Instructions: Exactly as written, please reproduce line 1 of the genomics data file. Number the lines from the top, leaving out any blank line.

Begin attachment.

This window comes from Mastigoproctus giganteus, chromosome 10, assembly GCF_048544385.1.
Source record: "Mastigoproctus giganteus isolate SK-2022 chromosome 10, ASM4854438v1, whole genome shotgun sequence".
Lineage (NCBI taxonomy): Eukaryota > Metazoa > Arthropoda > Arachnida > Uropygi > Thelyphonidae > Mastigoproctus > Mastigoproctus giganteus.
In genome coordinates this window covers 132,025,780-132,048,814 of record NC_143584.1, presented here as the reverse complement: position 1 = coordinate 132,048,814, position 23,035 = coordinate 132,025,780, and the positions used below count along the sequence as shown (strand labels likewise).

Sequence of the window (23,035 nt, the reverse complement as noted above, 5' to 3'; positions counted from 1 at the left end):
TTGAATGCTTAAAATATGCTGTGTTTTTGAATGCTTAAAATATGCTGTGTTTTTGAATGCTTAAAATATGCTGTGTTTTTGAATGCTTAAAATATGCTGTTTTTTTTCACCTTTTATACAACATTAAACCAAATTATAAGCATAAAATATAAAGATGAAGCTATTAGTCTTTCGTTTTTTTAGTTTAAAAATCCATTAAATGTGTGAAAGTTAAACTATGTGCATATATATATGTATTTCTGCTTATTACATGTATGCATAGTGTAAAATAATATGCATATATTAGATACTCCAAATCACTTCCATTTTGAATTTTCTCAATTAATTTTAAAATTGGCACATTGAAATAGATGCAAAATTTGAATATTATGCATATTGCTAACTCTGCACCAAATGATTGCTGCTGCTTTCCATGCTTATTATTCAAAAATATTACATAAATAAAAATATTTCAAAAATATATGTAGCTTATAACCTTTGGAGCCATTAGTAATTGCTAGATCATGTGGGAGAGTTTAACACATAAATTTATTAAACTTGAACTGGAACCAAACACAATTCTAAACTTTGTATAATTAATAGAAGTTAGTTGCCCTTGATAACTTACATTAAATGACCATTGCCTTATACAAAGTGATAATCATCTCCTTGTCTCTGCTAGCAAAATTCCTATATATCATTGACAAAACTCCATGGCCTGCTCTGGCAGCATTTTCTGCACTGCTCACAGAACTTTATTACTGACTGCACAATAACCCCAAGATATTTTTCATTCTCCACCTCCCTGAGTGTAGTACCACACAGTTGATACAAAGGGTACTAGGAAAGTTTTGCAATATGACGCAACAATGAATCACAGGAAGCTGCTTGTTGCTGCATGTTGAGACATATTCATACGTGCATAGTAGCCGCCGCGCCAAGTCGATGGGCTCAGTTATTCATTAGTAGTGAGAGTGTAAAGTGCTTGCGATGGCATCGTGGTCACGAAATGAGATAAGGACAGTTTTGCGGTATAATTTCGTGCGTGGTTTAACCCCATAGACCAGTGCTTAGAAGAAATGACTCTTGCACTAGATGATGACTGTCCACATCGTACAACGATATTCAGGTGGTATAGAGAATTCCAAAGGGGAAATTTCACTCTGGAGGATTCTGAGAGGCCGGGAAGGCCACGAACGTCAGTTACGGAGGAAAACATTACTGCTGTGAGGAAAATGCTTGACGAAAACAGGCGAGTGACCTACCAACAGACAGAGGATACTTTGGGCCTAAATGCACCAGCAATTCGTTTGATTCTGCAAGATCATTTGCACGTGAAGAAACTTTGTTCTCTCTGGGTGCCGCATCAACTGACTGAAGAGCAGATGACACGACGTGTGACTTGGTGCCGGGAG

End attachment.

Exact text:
This window comes from Mastigoproctus giganteus, chromosome 10, assembly GCF_048544385.1.